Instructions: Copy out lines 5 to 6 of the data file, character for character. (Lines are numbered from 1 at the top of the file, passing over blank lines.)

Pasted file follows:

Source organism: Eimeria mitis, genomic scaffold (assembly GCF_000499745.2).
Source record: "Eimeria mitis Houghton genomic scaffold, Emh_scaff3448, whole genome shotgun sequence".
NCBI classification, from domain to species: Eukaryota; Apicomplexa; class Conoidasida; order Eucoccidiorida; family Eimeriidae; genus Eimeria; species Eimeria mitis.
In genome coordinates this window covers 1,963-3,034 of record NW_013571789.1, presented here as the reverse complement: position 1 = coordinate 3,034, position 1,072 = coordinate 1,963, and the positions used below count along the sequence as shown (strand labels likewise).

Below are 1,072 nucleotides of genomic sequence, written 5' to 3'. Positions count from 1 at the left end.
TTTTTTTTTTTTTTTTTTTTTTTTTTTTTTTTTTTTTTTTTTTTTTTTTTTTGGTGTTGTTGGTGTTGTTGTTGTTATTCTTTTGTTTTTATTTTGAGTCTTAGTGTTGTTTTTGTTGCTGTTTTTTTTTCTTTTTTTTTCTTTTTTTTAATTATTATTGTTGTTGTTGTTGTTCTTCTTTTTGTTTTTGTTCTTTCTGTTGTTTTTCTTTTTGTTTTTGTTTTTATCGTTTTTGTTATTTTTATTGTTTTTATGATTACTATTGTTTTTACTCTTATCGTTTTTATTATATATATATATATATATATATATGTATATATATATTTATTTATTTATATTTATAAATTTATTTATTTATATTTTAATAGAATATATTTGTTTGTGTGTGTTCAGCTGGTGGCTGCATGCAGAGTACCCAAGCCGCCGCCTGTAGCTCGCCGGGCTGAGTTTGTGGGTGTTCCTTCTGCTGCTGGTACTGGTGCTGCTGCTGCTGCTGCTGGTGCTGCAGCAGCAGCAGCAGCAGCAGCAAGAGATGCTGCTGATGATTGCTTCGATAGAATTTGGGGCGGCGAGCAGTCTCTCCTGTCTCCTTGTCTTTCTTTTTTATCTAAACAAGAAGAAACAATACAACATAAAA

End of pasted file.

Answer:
Below are 1,072 nucleotides of genomic sequence, written 5' to 3'. Positions count from 1 at the left end.
TTTTTTTTTTTTTTTTTTTTTTTTTTTTTTTTTTTTTTTTTTTTTTTTTTTTGGTGTTGTTGGTGTTGTTGTTGTTATTCTTTTGTTTTTATTTTGAGTCTTAGTGTTGTTTTTGTTGCTGTTTTTTTTTCTTTTTTTTTCTTTTTTTTAATTATTATTGTTGTTGTTGTTGTTCTTCTTTTTGTTTTTGTTCTTTCTGTTGTTTTTCTTTTTGTTTTTGTTTTTATCGTTTTTGTTATTTTTATTGTTTTTATGATTACTATTGTTTTTACTCTTATCGTTTTTATTATATATATATATATATATATATATGTATATATATATTTATTTATTTATATTTATAAATTTATTTATTTATATTTTAATAGAATATATTTGTTTGTGTGTGTTCAGCTGGTGGCTGCATGCAGAGTACCCAAGCCGCCGCCTGTAGCTCGCCGGGCTGAGTTTGTGGGTGTTCCTTCTGCTGCTGGTACTGGTGCTGCTGCTGCTGCTGCTGGTGCTGCAGCAGCAGCAGCAGCAGCAGCAAGAGATGCTGCTGATGATTGCTTCGATAGAATTTGGGGCGGCGAGCAGTCTCTCCTGTCTCCTTGTCTTTCTTTTTTATCTAAACAAGAAGAAACAATACAACATAAAA